The Death Drive and the Nucleus of the Ego: An Introduction to Freudian Metaphysics.Paul Moyaert - 2013 - Southern Journal of Philosophy 51 (S1):94-119.
    Bergson argues in his Creative Evolution that life has to be defined as an élan vital, that is, as a driving force that presses forward incessantly, overcoming obstacles to its progress and exploding in a variety of directions at once. In Beyond the Pleasure Principle, Freud elaborates a critique of such a vitalistic notion of the drives. For him, the drives are not only sources of excitation, but also forces that resist change and that cause the body's movements and activities (...)
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  36. Understanding Kierkegaard’s Johannes Climacus in the Postscript.Paul Muench - 2007 - In Niels Jørgen Cappelørn, Hermann Deuser & K. Brian Söderquist (eds.), Kierkegaard Studies Yearbook. de Gruyter. pp. 424-440.
    In this paper I take issue with James Conant’s claim that Johannes Climacus seeks to engage his reader in the Postscript by himself enacting the confusions to which he thinks his reader is prone. I contend that Conant’s way of reading the Postscript fosters a hermeneutic of suspicion that leads him (and those who follow his approach) to be unduly suspicious of some of Climacus’ philosophical activity. I argue that instead of serving as a mirror of his reader’s faults, Climacus (...)
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  37.  2
    Overtones: A Collage.Paul Youngquist - 2023 - Substance 52 (1):133-139.
    In lieu of an abstract, here is a brief excerpt of the content:Overtones:A CollagePaul Youngquist (bio)Mom leans against the keyboard of the old upright piano in the den. She puckers her lips and gently fingers the valves. A couple of times a month, she frees her trumpet from the purple velveteen lining its case—out of love or frustration I can never tell. She stares hard at the bell, pointed somewhere near my feet. She inhales deeply, pressing the silver mouthpiece to (...)
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  38. Hume on Religion.Paul Russell - 2005 - Stanford Encyclopedia of Philosophy.
    David Hume's various writings concerning problems of religion are among the most important and influential contributions on this topic. In these writings Hume advances a systematic, sceptical critique of the philosophical foundations of various theological systems. Whatever interpretation one takes of Hume's philosophy as a whole, it is certainly true that one of his most basic philosophical objectives is to unmask and discredit the doctrines and dogmas of orthodox religious belief. There are, however, some significant points of disagreement about the (...)
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  39.  60
    Aristotelian chemistry: A prelude to Duhemian metaphysics.Paul Needham - 1996 - Studies in History and Philosophy of Science Part A 27 (2):251-269.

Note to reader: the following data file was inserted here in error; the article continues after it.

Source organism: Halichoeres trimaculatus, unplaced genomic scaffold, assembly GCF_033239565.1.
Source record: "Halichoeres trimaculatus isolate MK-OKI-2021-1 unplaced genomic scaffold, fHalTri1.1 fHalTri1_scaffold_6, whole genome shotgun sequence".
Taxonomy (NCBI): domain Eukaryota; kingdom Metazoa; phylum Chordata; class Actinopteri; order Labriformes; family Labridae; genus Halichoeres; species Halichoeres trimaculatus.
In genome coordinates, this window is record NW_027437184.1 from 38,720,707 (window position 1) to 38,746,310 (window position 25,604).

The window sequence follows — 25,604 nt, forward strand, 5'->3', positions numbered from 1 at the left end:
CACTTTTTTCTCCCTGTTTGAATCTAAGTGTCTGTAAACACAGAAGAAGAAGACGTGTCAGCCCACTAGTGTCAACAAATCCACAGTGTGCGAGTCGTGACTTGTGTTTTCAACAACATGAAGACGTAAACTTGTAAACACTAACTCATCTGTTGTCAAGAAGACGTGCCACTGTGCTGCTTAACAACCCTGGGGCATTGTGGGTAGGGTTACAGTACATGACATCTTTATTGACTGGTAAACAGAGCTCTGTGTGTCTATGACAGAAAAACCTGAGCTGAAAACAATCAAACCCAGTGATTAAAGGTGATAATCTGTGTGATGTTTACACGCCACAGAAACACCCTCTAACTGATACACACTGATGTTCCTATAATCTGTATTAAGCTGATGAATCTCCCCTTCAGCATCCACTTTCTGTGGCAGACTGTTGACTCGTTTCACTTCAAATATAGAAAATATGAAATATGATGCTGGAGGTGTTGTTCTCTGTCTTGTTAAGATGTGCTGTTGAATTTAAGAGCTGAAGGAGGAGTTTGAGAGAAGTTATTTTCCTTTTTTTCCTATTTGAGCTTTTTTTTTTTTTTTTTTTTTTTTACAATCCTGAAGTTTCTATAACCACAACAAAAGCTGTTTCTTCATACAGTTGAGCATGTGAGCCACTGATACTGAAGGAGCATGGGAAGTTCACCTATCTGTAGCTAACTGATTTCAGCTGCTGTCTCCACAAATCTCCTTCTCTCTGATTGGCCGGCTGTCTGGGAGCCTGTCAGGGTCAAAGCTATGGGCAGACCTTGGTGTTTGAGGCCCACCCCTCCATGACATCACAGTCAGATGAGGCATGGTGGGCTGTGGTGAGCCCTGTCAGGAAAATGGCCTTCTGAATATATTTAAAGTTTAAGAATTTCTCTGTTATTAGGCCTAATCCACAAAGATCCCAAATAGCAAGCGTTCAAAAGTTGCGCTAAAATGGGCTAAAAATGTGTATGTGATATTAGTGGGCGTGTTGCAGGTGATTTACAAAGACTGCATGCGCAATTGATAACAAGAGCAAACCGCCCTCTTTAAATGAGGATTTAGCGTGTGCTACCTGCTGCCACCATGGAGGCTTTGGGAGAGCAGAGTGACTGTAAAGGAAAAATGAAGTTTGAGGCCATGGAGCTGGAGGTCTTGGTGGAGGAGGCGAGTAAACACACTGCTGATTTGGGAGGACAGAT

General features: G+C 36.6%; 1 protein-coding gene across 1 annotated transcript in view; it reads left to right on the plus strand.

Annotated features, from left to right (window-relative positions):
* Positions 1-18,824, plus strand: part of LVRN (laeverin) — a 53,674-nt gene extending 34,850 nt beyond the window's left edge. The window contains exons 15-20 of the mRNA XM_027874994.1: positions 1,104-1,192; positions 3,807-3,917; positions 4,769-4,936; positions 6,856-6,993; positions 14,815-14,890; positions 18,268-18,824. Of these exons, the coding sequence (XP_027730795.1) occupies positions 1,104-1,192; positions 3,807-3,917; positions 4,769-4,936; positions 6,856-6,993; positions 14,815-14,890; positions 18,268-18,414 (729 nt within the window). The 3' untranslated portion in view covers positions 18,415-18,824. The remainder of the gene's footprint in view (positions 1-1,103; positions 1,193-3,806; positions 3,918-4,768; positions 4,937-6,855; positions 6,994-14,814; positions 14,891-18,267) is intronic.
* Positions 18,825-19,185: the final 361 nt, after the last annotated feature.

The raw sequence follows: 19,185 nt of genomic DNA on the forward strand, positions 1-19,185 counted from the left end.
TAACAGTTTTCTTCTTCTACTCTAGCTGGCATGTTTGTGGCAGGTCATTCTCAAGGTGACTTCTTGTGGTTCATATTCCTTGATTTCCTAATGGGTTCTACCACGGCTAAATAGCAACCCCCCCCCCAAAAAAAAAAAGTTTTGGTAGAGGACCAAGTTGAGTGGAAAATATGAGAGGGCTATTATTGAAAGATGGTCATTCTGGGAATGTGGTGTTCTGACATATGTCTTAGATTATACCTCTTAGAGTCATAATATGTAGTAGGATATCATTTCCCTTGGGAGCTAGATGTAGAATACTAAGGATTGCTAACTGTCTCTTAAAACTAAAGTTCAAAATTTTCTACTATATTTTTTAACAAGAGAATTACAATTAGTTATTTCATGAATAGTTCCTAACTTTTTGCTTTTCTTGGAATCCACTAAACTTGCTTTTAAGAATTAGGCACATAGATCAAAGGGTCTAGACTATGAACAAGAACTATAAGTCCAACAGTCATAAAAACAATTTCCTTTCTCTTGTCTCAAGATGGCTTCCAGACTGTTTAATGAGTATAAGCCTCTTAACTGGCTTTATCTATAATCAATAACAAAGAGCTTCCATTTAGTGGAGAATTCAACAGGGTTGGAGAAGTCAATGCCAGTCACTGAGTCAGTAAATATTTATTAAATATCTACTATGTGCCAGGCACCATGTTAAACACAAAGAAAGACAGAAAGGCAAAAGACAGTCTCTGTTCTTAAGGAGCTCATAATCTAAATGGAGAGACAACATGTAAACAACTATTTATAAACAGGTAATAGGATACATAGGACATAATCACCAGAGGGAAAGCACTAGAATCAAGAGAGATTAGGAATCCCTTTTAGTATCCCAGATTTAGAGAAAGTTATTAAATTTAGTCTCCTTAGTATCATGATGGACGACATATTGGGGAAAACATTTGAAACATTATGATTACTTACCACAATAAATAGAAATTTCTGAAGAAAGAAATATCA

In 1904 Joachim published an influential paper dealing with 'Aristotle's Conception of Chemical Combination' which has provided the basis of much more recent studies. About the same time, Duhem developed what he regarded as an essentially Aristotelian view of chemistry, based on his understanding of phenomenological thermodynamics. He does not present a detailed textual analysis, but rather emphasises certain general ideas. Joachim's classic paper contains obscurities which I have been unable to fathom and theses which do not seem to be (...)
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  40.  18
    The Biblical Norm of Righteousness.Paul Ramsey - 1970 - Interpretation 24 (4):419-429.
    He who for himself remembers of himself that Jesus Christ actually saved him from the Egypt of sin and death becomes a man on exodus from any natural or human standard, a man whose conscience and life are destined to be formed in accordance with the saving righteousness and faithfulness of God.
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  41. Nietzsche and Kant on the Will: Two Models of Reflective Agency.Paul Katsafanas - 2012 - Philosophy and Phenomenological Research 89 (1):185-216.
    Kant and Nietzsche are typically thought to have diametrically opposed accounts of willing: put simply, whereas Kant gives signal importance to reflective episodes of choice, Nietzsche seems to deny that reflective choices have any significant role in the etiology of human action. In this essay, I argue that the dispute between Kant and Nietzsche actually takes a far more interesting form. Nietzsche is not merely rejecting the Kantian picture of agency. Rather, Nietzsche is offering a subtle critique of the Kantian (...)
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  42.  13
    Designs on the Contemporary: Anthropological Tests.Paul Rabinow & Anthony Stavrianakis - 2014 - University of Chicago Press.
    _Designs on the Contemporary_ pursues the challenge of how to design and put into practice strategies for inquiring into the intersections of philosophy and anthropology. Drawing on the conceptual repertoires of Max Weber, Michel Foucault, and John Dewey, among others, Paul Rabinow and Anthony Stavrianakis reflect on and experiment with how to give form to anthropological inquiry and its aftermath, with special attention to the ethical formation and ramifications of this mode of engagement. The authors continue their prior explorations (...)
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  43. David Hume and the Philosophy of Religion.Paul Russell - 2021 - In Stewart Goetz & Charles Taliaferro (eds.), The Encyclopedia of Philosophy of Religion. Hoboken, NJ: Wiley-Blackwell. pp. 1-20.